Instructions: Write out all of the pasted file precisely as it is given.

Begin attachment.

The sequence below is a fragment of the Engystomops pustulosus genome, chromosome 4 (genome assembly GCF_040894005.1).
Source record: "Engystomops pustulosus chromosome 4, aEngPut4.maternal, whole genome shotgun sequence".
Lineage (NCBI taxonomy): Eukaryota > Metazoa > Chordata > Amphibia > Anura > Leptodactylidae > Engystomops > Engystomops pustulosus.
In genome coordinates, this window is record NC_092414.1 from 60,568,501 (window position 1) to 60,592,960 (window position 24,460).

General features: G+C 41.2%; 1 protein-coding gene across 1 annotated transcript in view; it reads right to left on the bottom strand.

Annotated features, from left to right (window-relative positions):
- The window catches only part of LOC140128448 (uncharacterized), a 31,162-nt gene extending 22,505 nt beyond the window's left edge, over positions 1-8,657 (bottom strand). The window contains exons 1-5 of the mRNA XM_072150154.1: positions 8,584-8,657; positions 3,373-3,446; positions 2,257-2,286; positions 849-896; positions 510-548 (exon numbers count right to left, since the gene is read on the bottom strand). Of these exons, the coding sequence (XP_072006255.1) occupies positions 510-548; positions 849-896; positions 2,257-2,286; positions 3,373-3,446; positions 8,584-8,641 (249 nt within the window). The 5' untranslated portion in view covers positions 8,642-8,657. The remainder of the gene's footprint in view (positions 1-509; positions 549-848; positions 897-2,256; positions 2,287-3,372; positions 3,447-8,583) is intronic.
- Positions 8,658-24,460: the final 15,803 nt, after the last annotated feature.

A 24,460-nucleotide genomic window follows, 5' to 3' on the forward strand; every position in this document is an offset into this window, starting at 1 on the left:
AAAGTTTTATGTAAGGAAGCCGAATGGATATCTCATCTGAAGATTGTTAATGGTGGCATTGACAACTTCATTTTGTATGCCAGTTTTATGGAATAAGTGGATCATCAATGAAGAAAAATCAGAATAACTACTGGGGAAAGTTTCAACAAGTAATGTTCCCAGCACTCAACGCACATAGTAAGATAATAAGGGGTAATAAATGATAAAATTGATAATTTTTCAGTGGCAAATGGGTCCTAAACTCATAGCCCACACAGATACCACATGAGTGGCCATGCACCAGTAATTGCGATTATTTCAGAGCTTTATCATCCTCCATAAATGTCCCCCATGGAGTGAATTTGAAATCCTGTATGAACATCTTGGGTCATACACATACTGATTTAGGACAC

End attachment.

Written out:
The sequence below is a fragment of the Engystomops pustulosus genome, chromosome 4 (genome assembly GCF_040894005.1).
Source record: "Engystomops pustulosus chromosome 4, aEngPut4.maternal, whole genome shotgun sequence".
Lineage (NCBI taxonomy): Eukaryota > Metazoa > Chordata > Amphibia > Anura > Leptodactylidae > Engystomops > Engystomops pustulosus.
In genome coordinates, this window is record NC_092414.1 from 60,568,501 (window position 1) to 60,592,960 (window position 24,460).

General features: G+C 41.2%; 1 protein-coding gene across 1 annotated transcript in view; it reads right to left on the bottom strand.

Annotated features, from left to right (window-relative positions):
- The window catches only part of LOC140128448 (uncharacterized), a 31,162-nt gene extending 22,505 nt beyond the window's left edge, over positions 1-8,657 (bottom strand). The window contains exons 1-5 of the mRNA XM_072150154.1: positions 8,584-8,657; positions 3,373-3,446; positions 2,257-2,286; positions 849-896; positions 510-548 (exon numbers count right to left, since the gene is read on the bottom strand). Of these exons, the coding sequence (XP_072006255.1) occupies positions 510-548; positions 849-896; positions 2,257-2,286; positions 3,373-3,446; positions 8,584-8,641 (249 nt within the window). The 5' untranslated portion in view covers positions 8,642-8,657. The remainder of the gene's footprint in view (positions 1-509; positions 549-848; positions 897-2,256; positions 2,287-3,372; positions 3,447-8,583) is intronic.
- Positions 8,658-24,460: the final 15,803 nt, after the last annotated feature.

A 24,460-nucleotide genomic window follows, 5' to 3' on the forward strand; every position in this document is an offset into this window, starting at 1 on the left:
AAAGTTTTATGTAAGGAAGCCGAATGGATATCTCATCTGAAGATTGTTAATGGTGGCATTGACAACTTCATTTTGTATGCCAGTTTTATGGAATAAGTGGATCATCAATGAAGAAAAATCAGAATAACTACTGGGGAAAGTTTCAACAAGTAATGTTCCCAGCACTCAACGCACATAGTAAGATAATAAGGGGTAATAAATGATAAAATTGATAATTTTTCAGTGGCAAATGGGTCCTAAACTCATAGCCCACACAGATACCACATGAGTGGCCATGCACCAGTAATTGCGATTATTTCAGAGCTTTATCATCCTCCATAAATGTCCCCCATGGAGTGAATTTGAAATCCTGTATGAACATCTTGGGTCATACACATACTGATTTAGGACAC